A man prays to Buddhist monks holding umbrellas on a street in Phnom Penh on July 27. (Photo: Tang Chhin Sothy/AFP)
The first seven months of the Covid-19 pandemic have disrupted food security in Cambodia, resulting in higher prices in markets and raising fears of increased rates of wasting and malnutrition among children, according to a report published by UNICEF.
UNICEF executive director Henrietta Fore said that in countries like Cambodia the socioeconomic impact of Covid-19 is disrupting food security, livelihoods and the economy.
“It’s been seven months since the first Covid-19 cases were reported and it is increasingly clear that the repercussions of the pandemic are causing more harm to children than the disease itself,” Fore said in a commentary for The Lancet.
She said an additional 6.7 million children worldwide under the age of five could suffer from wasting — and therefore become dangerously undernourished — in 2020 as a result of the socioeconomic impact of the pandemic.
Cambodia has emerged relatively unscathed from the pandemic compared with elsewhere. There have been 240 confirmed cases and no deaths from the contagion that has reached more than half of this country’s 25 provinces. Of those confirmed to have Covid-19, 197 patients have recovered.
But the coronavirus has battered Cambodia’s already struggling economy. Western businesses began leaving Cambodia amid a crackdown on dissent ahead of the 2018 election which the main opposition party was banned from contesting.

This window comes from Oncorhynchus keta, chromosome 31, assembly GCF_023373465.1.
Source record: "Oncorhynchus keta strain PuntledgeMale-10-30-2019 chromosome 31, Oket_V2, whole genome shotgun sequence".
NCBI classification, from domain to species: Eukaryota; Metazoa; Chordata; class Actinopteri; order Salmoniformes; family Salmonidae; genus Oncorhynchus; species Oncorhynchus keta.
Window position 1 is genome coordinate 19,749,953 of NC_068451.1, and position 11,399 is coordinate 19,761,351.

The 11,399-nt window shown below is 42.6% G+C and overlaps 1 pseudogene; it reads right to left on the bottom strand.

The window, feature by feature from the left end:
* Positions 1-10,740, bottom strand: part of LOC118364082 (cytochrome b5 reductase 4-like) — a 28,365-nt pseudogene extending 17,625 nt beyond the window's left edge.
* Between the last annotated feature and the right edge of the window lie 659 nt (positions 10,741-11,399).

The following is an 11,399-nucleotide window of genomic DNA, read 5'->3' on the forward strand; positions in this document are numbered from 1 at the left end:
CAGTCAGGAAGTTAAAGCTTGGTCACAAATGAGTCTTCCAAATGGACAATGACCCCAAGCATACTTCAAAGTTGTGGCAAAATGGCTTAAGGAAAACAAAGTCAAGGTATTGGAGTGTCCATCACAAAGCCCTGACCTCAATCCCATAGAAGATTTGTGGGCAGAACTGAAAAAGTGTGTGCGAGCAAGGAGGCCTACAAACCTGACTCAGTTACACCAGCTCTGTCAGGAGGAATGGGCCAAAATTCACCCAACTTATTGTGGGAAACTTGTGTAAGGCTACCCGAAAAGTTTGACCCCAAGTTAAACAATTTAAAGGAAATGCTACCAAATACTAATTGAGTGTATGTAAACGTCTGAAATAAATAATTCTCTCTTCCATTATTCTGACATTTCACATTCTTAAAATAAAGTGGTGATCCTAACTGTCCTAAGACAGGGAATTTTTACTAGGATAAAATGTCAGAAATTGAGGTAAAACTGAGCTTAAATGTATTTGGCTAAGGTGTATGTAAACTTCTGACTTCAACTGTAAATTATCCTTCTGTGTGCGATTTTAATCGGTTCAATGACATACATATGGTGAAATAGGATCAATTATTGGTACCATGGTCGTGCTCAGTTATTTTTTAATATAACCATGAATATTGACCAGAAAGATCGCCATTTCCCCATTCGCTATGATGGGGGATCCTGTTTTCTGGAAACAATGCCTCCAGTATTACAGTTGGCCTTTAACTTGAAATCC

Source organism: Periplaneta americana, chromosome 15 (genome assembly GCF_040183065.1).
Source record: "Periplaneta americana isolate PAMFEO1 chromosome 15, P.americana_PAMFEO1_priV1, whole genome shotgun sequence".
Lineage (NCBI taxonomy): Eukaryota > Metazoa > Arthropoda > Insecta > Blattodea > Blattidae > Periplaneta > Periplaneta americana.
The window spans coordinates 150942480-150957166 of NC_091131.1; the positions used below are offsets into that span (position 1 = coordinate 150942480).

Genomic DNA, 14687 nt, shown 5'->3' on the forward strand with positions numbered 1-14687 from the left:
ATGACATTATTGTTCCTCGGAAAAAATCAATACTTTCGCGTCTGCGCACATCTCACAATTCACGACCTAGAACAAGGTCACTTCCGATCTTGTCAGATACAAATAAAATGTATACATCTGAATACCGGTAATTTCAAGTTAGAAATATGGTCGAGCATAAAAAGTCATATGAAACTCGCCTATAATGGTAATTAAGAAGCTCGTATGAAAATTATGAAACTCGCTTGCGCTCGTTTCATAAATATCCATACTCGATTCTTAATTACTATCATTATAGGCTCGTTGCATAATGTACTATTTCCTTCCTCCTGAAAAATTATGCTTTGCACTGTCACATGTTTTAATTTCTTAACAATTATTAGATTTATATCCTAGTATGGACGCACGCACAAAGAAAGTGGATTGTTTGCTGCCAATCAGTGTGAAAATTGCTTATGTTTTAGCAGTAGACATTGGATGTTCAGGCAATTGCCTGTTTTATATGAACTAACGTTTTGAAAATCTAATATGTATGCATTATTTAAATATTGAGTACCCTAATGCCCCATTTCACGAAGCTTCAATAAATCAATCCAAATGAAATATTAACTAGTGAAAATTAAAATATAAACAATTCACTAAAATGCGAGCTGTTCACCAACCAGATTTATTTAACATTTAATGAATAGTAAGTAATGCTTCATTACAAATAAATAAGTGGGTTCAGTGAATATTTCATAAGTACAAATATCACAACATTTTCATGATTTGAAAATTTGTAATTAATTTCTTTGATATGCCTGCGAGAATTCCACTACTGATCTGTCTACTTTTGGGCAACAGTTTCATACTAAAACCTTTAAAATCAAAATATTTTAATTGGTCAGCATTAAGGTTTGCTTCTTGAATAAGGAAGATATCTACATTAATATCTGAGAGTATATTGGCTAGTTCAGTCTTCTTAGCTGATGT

The United States initiated sanctions targeting some in the ruling elite and the European Union partially withdrew trade preferences. More potential sanctions are looming after Cambodia was added to a list of 12 high-risk money-laundering countries by the EU.
According to the World Bank 2020 Spring Cambodia Economic Update, food prices, particularly for meat, eggs and some fish products in Phnom Penh and fresh vegetables in provincial markets, have all increased.
Fore said this may lead to fewer resources for households and contribute to negative coping mechanisms that impact children’s nutrition.
“Loss of employment has resulted in people borrowing for consumption purposes, reducing their food intake and changing the types of food consumed,” she said.
Child nutrition had improved in Cambodia over recent years with a reduction of stunting — low height for age — to 32 percent in 2014 from 42 percent in 2005.
However, Fore said available data on wasting — low weight for height — indicated an increase in wasting rates to 9.6 percent in 2014 from 8 percent in 2005.
“The Lancet analysis finds the prevalence of wasting among children under the age of five around the world can increase by 14.3 percent in low and middle-income countries this year due to the socioeconomic impact of Covid-19,” she said.
This can lead to severe acute malnutrition (SAM), a major cause of death in children under the age of five in Cambodia. Of Cambodia’s yearly cases of SAM, about 2.5 per cent or 60,000 to 90,000 cases will need specialized medical treatment.
“Failing to treat SAM cases adds to the burden of morbidity and mortality in children under the age of five,” said Jalaa Abdelwahab, UNICEF Cambodia deputy representative.
“There is an urgent need to increase resources from the government of Cambodia and development partners to enhance facility and community-based preventive and curative nutrition services in order to improve program coverage and quality.”
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